Woman dies after she’s sent home by Royal London A&E without doctor seeing her

22:20 24 May 2012

The death of a 20-year-old women who went to hospital in east London feeling ill could have been avoided had she been seen by a doctor, a coroner has ruled.

Kajsa Karlsson complained of coughing and flu-like symptoms when she walked into the A&E department at the Royal London in Whitechapel—but was sent home without a doctor examining her.

She was found dead at her home in Bow four days later with pneumonia and complications with fluid pressure on her lungs.

Her parents arrived from Sweden for the two-hour inquest at Poplar Coroner’s Court today, where pathologist Prof Michael Sheaff gave cause of death as empyema and bilateral lower lobar pneumonia.

Coroner Dr Shirley Radcliffe said: “It is more likely than not that had further tests been undertaken and an examination made by a doctor, she would have received antibiotics and been monitored more closely over the following week and her death avoided.”

A narrative verdict was recorded which stated that Kajsa attended the A&E on February 28 and was assessed and discharged without seeing a doctor—then found dead at her home on Saturday, March 3.

An internal hospital investigation had been carried out by A&E consultant Ian Morrison, who gave details to the hearing. Statements were also made by charge nurse Geoffrey Bellhouse, urgent care nurse Suhaila Khamfar-Sookhan and London Ambulance officer Benjamin Murtagh.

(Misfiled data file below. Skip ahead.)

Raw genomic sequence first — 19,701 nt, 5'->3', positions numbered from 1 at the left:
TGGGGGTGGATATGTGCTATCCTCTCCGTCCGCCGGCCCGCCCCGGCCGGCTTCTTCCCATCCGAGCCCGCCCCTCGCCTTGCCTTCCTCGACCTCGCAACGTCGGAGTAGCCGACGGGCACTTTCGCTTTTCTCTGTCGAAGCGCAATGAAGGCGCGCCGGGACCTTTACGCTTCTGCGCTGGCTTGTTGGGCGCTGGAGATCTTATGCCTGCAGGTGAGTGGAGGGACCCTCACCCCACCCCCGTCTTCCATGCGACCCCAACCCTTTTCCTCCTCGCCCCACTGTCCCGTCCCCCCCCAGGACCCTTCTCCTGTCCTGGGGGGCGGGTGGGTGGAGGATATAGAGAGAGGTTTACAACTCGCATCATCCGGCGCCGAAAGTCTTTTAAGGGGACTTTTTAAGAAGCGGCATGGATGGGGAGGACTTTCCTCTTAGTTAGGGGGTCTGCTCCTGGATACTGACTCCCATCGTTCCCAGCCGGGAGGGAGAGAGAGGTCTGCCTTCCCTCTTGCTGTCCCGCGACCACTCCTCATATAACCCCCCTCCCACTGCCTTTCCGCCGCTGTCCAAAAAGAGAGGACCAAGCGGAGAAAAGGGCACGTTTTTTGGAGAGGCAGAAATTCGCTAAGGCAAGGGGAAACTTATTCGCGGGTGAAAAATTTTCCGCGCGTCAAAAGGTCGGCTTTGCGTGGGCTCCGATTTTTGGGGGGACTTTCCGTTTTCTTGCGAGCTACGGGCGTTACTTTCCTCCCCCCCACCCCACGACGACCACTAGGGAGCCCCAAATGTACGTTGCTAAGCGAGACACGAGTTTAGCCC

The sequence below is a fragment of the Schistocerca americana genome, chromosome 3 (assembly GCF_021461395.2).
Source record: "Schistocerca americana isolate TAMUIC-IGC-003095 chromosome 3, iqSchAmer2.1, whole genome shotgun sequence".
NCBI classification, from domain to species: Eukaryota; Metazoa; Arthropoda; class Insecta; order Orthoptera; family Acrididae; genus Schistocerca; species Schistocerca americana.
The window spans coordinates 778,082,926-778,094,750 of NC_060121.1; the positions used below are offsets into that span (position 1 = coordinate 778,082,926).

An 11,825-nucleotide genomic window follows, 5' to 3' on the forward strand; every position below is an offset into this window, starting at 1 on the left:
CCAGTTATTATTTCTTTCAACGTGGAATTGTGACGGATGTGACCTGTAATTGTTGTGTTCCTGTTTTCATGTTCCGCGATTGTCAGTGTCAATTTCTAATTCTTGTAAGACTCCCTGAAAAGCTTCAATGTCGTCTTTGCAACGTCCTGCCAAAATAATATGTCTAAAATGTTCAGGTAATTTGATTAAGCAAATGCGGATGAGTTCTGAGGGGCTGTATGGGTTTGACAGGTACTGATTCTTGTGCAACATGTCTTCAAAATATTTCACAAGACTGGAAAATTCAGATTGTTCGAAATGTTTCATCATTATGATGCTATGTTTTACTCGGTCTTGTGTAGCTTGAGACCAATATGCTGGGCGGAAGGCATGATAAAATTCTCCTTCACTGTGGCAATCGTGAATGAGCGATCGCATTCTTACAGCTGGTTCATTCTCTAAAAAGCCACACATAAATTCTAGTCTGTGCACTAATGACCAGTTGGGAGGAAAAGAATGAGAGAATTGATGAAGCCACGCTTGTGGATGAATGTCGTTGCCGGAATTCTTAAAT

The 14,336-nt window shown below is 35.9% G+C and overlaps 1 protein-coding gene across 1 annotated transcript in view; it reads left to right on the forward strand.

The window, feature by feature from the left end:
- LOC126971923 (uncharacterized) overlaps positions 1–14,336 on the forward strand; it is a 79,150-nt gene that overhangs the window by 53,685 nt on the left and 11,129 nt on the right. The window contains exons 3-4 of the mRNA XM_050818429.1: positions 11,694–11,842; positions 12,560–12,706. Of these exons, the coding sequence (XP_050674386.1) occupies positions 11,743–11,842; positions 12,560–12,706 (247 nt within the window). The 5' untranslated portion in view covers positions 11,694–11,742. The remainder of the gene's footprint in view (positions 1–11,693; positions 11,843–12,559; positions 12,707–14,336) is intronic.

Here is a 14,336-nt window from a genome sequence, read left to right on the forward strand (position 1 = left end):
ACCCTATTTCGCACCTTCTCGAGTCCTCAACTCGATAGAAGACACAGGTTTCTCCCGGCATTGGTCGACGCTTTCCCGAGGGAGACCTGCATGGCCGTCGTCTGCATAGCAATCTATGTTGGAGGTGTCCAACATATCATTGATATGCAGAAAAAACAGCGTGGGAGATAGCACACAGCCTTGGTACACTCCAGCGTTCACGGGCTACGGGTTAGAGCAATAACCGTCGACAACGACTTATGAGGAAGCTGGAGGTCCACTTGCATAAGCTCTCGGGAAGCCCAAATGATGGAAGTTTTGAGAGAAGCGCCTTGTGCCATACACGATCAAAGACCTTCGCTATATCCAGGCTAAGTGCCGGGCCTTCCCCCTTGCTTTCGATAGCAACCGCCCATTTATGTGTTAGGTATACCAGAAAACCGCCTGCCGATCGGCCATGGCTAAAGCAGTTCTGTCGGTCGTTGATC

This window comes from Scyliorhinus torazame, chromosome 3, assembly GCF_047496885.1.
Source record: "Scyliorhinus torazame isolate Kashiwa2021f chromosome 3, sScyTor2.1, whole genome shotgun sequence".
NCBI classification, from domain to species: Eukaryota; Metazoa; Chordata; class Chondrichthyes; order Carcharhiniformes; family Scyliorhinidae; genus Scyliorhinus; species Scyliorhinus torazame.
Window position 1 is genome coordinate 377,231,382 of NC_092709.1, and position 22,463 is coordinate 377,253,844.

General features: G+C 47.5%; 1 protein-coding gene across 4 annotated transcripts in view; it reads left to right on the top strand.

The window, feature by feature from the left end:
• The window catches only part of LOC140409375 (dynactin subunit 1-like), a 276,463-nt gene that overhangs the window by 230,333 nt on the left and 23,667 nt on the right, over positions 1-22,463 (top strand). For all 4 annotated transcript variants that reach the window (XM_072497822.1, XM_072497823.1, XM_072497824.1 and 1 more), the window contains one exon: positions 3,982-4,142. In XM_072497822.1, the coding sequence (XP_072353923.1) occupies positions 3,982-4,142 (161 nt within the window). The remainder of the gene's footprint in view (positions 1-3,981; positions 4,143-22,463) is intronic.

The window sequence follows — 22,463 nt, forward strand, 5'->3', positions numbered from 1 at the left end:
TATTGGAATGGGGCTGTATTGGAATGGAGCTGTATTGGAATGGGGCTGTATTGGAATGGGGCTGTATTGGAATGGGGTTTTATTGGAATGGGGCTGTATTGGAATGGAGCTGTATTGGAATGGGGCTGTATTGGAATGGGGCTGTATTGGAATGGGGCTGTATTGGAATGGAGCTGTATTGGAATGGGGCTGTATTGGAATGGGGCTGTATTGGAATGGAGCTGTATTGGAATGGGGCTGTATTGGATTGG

Kajsa’s father Peter Karlsson and her partner Pawel Jaison also made statements to the court.

The hospital NHS trust said tonight in a statement to the Advertiser: “Barts Health has offered our deepest sympathies to Miss Karlsson’s family and assured them that lessons have been learnt as a result of this tragedy.

“A full internal investigation was carried out following her death and urgent measures were taken so that the discharge of patients from A&E is now only undertaken by Advanced Nurse practitioners or doctors.”

Empyema is usually caused by an infection that spreads from the lungs. It leads to a build-up of fluid in the pleural space that puts pressure on the lungs, causing bacterial pneumonia. Symptoms include chest pain, dry cough, sweating, fever and chills, as well as general discomfort, shortage of breath and weight loss.

Sign up for our news alerts today!

Our editors' picks for the day's top news delivered to your inbox or phone.

Sign up for email alerts Sign up for mobile alerts
1
2 3 4 5 6
7

Latest Stories from SNAP.PA

Press Association figures reveal the extensive use of new domestic violence laws.

Read more

And if we don’t do something to help them, you might not ever.

Read more

Jessica Chastain believes it is harder for women to be cast in movies as they get older.

Read more

Promoted content

Established in 1987, Tucci is one of the North's premier stores for branded clothing, footwear and accessories.

Save up to 70% on designer brands for Men and Women, including G-Star, Diesel, French Connection, Firetrap and many more….our sale is now on.

[Photo by Evening Standard/Getty Images]

It’s the new year and you’re looking forward to booking your summer holidays - but how do sunny getaways change when you’ve got children?

Press Association figures reveal the extensive use of new domestic violence laws.

It’s easy to lose sight of how beautiful London is when you’re crammed into a commuter train. Let these flying Instagram users take you on a bird’s eye tour of London.

People have pretty good memories when it comes to the outstanding performance of a tub of lard on HIGNFY.

The UN ambassador unveiled IMPACT10X10X10, a new initiative to end gender inequality as part of the HeForShe campaign.

Quirky London